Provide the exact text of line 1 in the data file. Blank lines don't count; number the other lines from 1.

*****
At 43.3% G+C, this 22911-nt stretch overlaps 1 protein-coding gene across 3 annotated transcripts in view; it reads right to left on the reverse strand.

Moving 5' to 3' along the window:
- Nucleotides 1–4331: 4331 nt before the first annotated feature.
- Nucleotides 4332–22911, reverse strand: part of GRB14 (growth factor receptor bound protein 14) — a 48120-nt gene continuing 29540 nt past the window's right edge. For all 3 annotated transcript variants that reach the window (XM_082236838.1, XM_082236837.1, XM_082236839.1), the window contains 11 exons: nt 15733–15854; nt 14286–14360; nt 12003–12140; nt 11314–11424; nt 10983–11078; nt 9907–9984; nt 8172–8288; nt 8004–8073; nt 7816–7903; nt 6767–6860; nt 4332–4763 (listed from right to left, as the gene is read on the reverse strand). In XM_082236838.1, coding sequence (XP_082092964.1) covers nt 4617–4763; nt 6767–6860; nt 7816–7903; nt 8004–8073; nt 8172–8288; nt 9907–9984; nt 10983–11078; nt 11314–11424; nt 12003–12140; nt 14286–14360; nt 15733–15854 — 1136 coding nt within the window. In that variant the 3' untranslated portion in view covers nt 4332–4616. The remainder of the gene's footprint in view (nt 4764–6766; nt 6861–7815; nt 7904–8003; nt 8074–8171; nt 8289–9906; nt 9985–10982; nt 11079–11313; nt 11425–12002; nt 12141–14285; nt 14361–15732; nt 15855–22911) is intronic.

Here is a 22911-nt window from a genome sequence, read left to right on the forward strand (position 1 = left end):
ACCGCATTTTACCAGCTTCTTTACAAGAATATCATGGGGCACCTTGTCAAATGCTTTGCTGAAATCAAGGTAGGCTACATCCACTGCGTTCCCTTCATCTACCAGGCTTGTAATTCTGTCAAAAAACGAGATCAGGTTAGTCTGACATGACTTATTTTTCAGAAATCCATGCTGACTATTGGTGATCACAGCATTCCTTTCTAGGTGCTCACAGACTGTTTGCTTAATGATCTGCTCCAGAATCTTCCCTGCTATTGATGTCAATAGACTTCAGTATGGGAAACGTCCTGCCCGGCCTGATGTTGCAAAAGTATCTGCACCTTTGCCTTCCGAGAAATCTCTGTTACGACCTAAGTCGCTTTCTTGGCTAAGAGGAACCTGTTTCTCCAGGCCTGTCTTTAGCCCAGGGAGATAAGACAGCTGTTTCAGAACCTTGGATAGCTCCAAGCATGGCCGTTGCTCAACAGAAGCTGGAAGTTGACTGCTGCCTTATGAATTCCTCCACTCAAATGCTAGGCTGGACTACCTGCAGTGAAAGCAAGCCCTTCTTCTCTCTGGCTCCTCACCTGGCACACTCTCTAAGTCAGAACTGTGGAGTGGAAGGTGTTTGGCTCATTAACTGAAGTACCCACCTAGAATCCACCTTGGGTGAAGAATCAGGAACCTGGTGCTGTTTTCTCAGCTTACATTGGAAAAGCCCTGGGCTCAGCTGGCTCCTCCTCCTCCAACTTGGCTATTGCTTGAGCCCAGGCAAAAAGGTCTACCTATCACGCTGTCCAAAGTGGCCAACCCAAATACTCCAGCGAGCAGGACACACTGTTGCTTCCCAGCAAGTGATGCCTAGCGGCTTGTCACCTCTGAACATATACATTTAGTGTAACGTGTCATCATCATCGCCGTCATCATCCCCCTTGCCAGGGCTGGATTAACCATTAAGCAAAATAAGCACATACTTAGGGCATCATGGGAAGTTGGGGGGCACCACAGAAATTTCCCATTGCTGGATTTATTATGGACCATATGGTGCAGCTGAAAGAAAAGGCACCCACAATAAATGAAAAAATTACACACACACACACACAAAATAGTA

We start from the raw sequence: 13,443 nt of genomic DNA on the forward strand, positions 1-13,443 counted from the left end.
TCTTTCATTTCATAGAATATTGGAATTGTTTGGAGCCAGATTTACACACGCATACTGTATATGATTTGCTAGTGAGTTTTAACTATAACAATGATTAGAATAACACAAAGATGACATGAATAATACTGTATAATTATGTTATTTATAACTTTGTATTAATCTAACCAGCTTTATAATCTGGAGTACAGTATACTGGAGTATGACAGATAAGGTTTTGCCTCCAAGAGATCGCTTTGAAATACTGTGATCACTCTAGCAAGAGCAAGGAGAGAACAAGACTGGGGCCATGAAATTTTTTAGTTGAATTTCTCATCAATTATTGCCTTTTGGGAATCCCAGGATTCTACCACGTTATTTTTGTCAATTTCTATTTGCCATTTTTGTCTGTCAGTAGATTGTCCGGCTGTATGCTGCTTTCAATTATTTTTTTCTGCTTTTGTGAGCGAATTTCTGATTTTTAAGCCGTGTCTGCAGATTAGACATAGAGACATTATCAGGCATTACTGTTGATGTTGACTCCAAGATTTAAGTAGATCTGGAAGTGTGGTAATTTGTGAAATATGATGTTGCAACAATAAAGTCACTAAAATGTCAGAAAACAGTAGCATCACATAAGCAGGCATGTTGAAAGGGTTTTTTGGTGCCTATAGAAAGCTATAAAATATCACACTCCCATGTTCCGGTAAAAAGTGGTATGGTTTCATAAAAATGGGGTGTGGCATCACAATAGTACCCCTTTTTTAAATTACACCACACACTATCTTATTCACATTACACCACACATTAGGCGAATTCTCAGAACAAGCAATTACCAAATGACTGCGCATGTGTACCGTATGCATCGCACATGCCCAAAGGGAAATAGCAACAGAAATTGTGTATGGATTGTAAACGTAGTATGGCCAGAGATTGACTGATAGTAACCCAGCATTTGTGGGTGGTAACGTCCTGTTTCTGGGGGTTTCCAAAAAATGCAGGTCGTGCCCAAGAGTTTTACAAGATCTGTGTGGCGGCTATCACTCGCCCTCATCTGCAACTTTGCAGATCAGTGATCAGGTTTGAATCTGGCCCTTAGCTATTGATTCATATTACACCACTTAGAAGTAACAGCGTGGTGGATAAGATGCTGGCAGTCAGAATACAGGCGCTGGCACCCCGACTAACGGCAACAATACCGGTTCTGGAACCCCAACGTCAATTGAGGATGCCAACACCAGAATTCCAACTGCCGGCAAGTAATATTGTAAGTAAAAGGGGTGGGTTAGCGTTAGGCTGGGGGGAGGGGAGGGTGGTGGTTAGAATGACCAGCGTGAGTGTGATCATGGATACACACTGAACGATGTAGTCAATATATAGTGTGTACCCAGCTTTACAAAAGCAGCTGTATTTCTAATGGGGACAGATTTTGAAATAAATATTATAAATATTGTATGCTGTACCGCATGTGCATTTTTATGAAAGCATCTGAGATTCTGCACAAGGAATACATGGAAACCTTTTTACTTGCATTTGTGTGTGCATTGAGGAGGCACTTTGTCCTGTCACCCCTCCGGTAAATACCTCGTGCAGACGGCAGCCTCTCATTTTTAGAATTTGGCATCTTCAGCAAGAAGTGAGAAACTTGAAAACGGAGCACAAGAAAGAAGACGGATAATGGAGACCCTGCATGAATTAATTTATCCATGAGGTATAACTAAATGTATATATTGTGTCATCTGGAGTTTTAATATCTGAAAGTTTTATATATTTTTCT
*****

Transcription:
At 43.3% G+C, this 22911-nt stretch overlaps 1 protein-coding gene across 3 annotated transcripts in view; it reads right to left on the reverse strand.